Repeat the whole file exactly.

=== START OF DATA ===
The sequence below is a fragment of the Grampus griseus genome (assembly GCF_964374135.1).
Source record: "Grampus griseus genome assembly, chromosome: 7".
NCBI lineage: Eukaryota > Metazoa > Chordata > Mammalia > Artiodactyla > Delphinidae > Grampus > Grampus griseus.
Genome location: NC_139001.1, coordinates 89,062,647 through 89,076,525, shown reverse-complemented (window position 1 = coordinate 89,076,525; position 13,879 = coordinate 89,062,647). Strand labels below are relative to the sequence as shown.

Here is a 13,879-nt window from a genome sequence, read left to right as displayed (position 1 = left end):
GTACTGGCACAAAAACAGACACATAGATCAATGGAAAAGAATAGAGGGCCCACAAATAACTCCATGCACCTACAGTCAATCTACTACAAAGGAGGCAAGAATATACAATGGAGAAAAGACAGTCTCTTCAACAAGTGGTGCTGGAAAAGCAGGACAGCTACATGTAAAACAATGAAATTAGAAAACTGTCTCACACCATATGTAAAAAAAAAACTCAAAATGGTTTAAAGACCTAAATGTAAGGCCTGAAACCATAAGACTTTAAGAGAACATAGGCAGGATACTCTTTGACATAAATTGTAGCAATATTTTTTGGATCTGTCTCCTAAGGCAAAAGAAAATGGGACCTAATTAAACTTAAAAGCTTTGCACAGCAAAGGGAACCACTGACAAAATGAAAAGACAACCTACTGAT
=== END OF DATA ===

The sequence below is a fragment of the Grampus griseus genome (assembly GCF_964374135.1).
Source record: "Grampus griseus genome assembly, chromosome: 7".
NCBI lineage: Eukaryota > Metazoa > Chordata > Mammalia > Artiodactyla > Delphinidae > Grampus > Grampus griseus.
Genome location: NC_139001.1, coordinates 89,062,647 through 89,076,525, shown reverse-complemented (window position 1 = coordinate 89,076,525; position 13,879 = coordinate 89,062,647). Strand labels below are relative to the sequence as shown.

Here is a 13,879-nt window from a genome sequence, read left to right as displayed (position 1 = left end):
GTACTGGCACAAAAACAGACACATAGATCAATGGAAAAGAATAGAGGGCCCACAAATAACTCCATGCACCTACAGTCAATCTACTACAAAGGAGGCAAGAATATACAATGGAGAAAAGACAGTCTCTTCAACAAGTGGTGCTGGAAAAGCAGGACAGCTACATGTAAAACAATGAAATTAGAAAACTGTCTCACACCATATGTAAAAAAAAAACTCAAAATGGTTTAAAGACCTAAATGTAAGGCCTGAAACCATAAGACTTTAAGAGAACATAGGCAGGATACTCTTTGACATAAATTGTAGCAATATTTTTTGGATCTGTCTCCTAAGGCAAAAGAAAATGGGACCTAATTAAACTTAAAAGCTTTGCACAGCAAAGGGAACCACTGACAAAATGAAAAGACAACCTACTGAT